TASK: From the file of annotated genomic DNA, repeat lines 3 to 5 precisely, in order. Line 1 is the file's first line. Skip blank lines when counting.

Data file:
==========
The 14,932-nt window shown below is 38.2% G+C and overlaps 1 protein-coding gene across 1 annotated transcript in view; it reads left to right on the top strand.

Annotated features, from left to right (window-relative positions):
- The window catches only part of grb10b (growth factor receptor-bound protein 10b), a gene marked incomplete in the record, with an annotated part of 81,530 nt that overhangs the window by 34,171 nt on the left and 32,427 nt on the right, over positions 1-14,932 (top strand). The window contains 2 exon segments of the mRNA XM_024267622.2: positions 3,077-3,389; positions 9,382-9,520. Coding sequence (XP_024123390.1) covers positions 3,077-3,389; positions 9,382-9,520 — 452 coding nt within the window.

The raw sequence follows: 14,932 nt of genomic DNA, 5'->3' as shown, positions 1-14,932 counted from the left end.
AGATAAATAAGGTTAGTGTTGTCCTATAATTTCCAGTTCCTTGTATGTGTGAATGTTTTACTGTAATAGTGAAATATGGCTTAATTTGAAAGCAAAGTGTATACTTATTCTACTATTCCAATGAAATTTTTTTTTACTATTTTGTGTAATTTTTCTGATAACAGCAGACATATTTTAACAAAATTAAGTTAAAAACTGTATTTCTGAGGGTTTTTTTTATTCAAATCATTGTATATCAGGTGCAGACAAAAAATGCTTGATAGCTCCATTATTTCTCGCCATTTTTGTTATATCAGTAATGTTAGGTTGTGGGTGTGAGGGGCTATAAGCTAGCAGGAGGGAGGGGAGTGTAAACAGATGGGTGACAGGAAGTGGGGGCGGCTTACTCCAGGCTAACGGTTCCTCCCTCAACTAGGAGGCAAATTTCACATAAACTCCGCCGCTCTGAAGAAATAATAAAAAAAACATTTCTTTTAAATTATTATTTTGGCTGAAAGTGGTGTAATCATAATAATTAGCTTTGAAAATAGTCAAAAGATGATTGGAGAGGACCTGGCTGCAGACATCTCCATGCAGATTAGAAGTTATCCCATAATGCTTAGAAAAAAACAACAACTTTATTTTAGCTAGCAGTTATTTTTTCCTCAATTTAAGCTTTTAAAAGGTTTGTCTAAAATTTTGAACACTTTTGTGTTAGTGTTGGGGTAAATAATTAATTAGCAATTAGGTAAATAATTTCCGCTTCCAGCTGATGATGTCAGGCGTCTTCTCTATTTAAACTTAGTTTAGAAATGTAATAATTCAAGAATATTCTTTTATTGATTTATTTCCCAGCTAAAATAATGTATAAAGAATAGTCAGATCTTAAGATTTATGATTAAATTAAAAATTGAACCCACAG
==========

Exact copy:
- The window catches only part of grb10b (growth factor receptor-bound protein 10b), a gene marked incomplete in the record, with an annotated part of 81,530 nt that overhangs the window by 34,171 nt on the left and 32,427 nt on the right, over positions 1-14,932 (top strand). The window contains 2 exon segments of the mRNA XM_024267622.2: positions 3,077-3,389; positions 9,382-9,520. Coding sequence (XP_024123390.1) covers positions 3,077-3,389; positions 9,382-9,520 — 452 coding nt within the window.

The raw sequence follows: 14,932 nt of genomic DNA, 5'->3' as shown, positions 1-14,932 counted from the left end.
AGATAAATAAGGTTAGTGTTGTCCTATAATTTCCAGTTCCTTGTATGTGTGAATGTTTTACTGTAATAGTGAAATATGGCTTAATTTGAAAGCAAAGTGTATACTTATTCTACTATTCCAATGAAATTTTTTTTTACTATTTTGTGTAATTTTTCTGATAACAGCAGACATATTTTAACAAAATTAAGTTAAAAACTGTATTTCTGAGGGTTTTTTTTATTCAAATCATTGTATATCAGGTGCAGACAAAAAATGCTTGATAGCTCCATTATTTCTCGCCATTTTTGTTATATCAGTAATGTTAGGTTGTGGGTGTGAGGGGCTATAAGCTAGCAGGAGGGAGGGGAGTGTAAACAGATGGGTGACAGGAAGTGGGGGCGGCTTACTCCAGGCTAACGGTTCCTCCCTCAACTAGGAGGCAAATTTCACATAAACTCCGCCGCTCTGAAGAAATAATAAAAAAAACATTTCTTTTAAATTATTATTTTGGCTGAAAGTGGTGTAATCATAATAATTAGCTTTGAAAATAGTCAAAAGATGATTGGAGAGGACCTGGCTGCAGACATCTCCATGCAGATTAGAAGTTATCCCATAATGCTTAGAAAAAAACAACAACTTTATTTTAGCTAGCAGTTATTTTTTCCTCAATTTAAGCTTTTAAAAGGTTTGTCTAAAATTTTGAACACTTTTGTGTTAGTGTTGGGGTAAATAATTAATTAGCAATTAGGTAAATAATTTCCGCTTCCAGCTGATGATGTCAGGCGTCTTCTCTATTTAAACTTAGTTTAGAAATGTAATAATTCAAGAATATTCTTTTATTGATTTATTTCCCAGCTAAAATAATGTATAAAGAATAGTCAGATCTTAAGATTTATGATTAAATTAAAAATTGAACCCACAG